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Reflections on field science

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We head out on a small research vessel. Spray hits the deck riming instantly. Views slide past, slightly bleached in the head-on sun. Busyness and chatter. Helen and Alexey, two of the researchers at Ny Ålesund, labelling bottles for the water sampling that we’ll be collecting.

It will be good to get up further into the fjord beyond the vicinity of the base. A mini-expedition in itself. Small team, set purpose, easy camaraderie cut with reflective silence and concentration.

Normality and extremity nestle naturally. The cabin is warm. The table strewn with the necessities of our job. Radios, log-book, balaclavas, tea and biscuits.

The windows are salt sprayed and the pristine view grimy, but it will be a pleasure more so to step back into cold and clarity. A sharpness for all the senses.

The scene still resides in the realm of academia. Talk of funding applications, grant programmes, pan-European initiatives and studentships. For those who come here on a regular basis, this must seem normal, no distractions by the landscape. Maybe a pod of beluga would turn eyes and imaginations for a moment.

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It’s their focus that is admirable. Single-minded, chirpy, rhythmic filling of sample bottles, obsessive labelling, routines whetted through hard-won experience. No complaining, no drama, a quiet everydayness about their actions.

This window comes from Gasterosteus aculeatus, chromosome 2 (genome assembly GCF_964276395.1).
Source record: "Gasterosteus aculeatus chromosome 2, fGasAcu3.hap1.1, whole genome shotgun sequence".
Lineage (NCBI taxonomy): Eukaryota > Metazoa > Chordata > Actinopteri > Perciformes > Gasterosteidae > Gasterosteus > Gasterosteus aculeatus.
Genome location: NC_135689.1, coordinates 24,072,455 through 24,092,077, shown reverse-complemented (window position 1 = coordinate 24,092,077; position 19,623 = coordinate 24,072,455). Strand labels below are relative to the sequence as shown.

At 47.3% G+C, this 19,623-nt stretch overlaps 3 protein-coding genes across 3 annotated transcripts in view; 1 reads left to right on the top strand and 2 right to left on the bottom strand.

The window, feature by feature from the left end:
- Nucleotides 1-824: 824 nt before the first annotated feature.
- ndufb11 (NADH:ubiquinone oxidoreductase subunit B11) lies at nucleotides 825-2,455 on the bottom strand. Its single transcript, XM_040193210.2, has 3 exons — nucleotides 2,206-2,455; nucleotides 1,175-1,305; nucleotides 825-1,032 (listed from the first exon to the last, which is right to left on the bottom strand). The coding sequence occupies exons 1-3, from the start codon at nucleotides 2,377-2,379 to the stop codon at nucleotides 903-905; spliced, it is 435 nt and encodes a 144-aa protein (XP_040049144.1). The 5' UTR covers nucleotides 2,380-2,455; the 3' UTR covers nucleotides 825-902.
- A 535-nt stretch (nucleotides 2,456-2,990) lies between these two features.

This is how your newspaper science headlines are made. Through a series of measurements taken by very unassuming men and women going about their daily work in extreme places.

The head of the fjord is divided into sections, the crystal blue sharp-edged snout of the main glacier, peaks, ridges and cliffs. More bird life out here and the waters are gently rippled. Auks, fulmars and eiders scud along the waves, searching for food.

The rumble of the generator, a constant acoustic judder, even when stationary and engines off. There was a short time knocking against bergy bits, a mildly alarming thwack, but Trond, our skipper laughs and noses carefully on.

Alexey comes into the cabin every couple of minutes with a small sample bottle that is then hidden under a black polystyrene lid, Norwegian Polar Institute, Centre for Ice, Climate and Ecosystems emblazoned on the side.

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Helen has her bottles. Small difficulties caused by the cold. The roll of insulating tape to bind up the samples has frozen and the plastic is now brittle and snaps. Almost impossible to peel a strip without it just becoming a collection of black plastic flecks under your fingernail. Trond looks to help and holds the tape in the warmth of the generator exhaust, but the problem persists.

The warmth of the cabin and the lull of the waters, allow me some much needed rest, and then it is out again, filming, photographing, recording. Making some sense of this extraordinary routine.

4 Responses to “Reflections on field science”

  1. Cindy Nickodam says:

    Thank you Jamie for an interesting Skype with my 8th graders today. Good luck with your research and future expeditions. The students loved it!

    Mrs. Nickodam
    Jonesville Middle School
    Jonesville, Virginia

  2. Shaunagh Lavery says:

    Do the results of these experiments follow the normal procedures of journal submission and peer review or due to the urgency of the situation in the Arctic is there a quicker route to get the results noticed?

  3. Digital Explorer says:

    A real pleasure speaking with your class today and great that the students enjoyed it.

  4. Digital Explorer says:

    Previous researchers I have worked with have gone through the normal procedures of journal submission and peer review. The current krill research is actually the basis for a Master’s thesis by Theresa Venello from Plymouth Marine Laboratory and so slightly different, but still rigour is needed! And eventually published (fingers crossed).

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